MA contributed to conception, design, acquisition, analysis and interpretation of data, and took part in drafting and revising the article. All authors contributed to the article and approved the submitted version.

Conflict of Interest

The author declares that the research was conducted in the absence of any commercial or financial relationships that could be construed as a potential conflict of interest.

Abbreviations

ADCC, Antibody-dependent cell mediated cytotoxicity; allo SCT, Allogeneic hematopoietic stem cell transplantation; CAR, Chimeric antigen receptor; CDC, complement dependent cytotoxicity; CSFs, Colony-stimulating factors; G-CSF, Granulocyte Colony-Stimulating Factor; GM-CSF, Granulocyte-Macrophage Colony-Stimulating Factor; M-CSF, Macrophage colony-stimulating factors; MHC, Major Histocompatibility Complex.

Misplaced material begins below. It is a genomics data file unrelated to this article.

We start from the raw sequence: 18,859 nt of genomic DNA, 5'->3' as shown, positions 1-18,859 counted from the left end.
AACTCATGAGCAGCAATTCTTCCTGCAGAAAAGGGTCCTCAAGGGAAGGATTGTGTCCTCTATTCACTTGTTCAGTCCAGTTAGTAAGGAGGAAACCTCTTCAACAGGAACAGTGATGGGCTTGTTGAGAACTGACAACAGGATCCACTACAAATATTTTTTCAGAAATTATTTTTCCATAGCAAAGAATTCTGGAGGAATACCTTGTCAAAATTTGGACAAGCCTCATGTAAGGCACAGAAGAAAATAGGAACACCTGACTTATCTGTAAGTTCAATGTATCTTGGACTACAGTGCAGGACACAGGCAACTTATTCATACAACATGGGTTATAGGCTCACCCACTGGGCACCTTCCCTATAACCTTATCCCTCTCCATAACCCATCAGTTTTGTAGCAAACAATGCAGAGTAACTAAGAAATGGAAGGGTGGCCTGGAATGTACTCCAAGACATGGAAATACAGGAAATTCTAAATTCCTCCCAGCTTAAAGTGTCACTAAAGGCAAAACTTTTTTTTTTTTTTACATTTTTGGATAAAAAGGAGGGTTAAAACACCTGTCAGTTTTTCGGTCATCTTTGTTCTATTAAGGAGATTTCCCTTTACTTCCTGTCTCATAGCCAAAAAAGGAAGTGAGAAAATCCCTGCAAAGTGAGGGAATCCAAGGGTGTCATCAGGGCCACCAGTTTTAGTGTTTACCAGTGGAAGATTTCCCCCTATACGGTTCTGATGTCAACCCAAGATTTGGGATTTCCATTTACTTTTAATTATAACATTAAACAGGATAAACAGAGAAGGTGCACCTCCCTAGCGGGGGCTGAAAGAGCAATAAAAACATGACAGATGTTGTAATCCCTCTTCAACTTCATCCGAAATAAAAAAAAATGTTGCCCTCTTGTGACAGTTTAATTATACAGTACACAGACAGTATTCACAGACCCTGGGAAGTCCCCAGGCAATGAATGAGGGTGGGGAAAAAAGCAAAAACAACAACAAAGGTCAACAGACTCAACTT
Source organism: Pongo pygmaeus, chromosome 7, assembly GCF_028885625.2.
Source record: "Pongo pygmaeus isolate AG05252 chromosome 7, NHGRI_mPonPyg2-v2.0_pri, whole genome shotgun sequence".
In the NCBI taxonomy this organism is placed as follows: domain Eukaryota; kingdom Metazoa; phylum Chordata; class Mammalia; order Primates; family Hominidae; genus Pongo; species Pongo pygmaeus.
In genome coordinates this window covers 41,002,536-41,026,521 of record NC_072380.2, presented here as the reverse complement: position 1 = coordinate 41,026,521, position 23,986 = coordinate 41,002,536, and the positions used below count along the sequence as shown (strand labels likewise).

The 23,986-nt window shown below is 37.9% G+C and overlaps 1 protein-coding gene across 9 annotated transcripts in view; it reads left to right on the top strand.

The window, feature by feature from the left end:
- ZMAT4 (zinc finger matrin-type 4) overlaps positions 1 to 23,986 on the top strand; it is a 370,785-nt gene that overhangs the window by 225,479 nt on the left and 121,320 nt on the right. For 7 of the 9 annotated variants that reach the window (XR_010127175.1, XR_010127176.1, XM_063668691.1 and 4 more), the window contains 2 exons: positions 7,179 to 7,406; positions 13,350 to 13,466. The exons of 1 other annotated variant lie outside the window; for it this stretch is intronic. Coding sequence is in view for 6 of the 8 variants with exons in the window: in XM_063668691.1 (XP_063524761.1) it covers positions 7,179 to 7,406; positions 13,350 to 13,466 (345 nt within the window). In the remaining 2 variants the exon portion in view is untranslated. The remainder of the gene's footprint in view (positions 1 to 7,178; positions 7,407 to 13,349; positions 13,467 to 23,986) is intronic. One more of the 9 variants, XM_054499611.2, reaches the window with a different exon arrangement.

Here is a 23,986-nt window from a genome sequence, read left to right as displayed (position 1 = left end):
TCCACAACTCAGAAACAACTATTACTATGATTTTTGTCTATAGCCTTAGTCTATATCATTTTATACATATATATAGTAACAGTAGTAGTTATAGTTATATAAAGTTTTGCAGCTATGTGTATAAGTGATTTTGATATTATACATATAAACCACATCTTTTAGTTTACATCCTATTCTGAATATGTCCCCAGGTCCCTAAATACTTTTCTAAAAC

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Keywords: immunomodulation, fungal infections, antifungal therapy, cytokine therapy, cellular therapy

Citation: Ademe M (2020) Immunomodulation for the Treatment of Fungal Infections: Opportunities and Challenges. Front. Cell. Infect. Microbiol. 10:469. doi: 10.3389/fcimb.2020.00469

Received: 08 June 2020; Accepted: 30 July 2020;
Published: 15 September 2020.

Edited by:

Yong-Sun Bahn, Yonsei University, South Korea

Reviewed by:

Ping Wang, Louisiana State University, United States
Jill R. Blankenship, University of Nebraska Omaha, United States

Copyright © 2020 Ademe. This is an open-access article distributed under the terms of the Creative Commons Attribution License (CC BY). The use, distribution or reproduction in other forums is permitted, provided the original author(s) and the copyright owner(s) are credited and that the original publication in this journal is cited, in accordance with accepted academic practice. No use, distribution or reproduction is permitted which does not comply with these terms.

*Correspondence: Muluneh Ademe, muluneh.ademe@aau.edu.et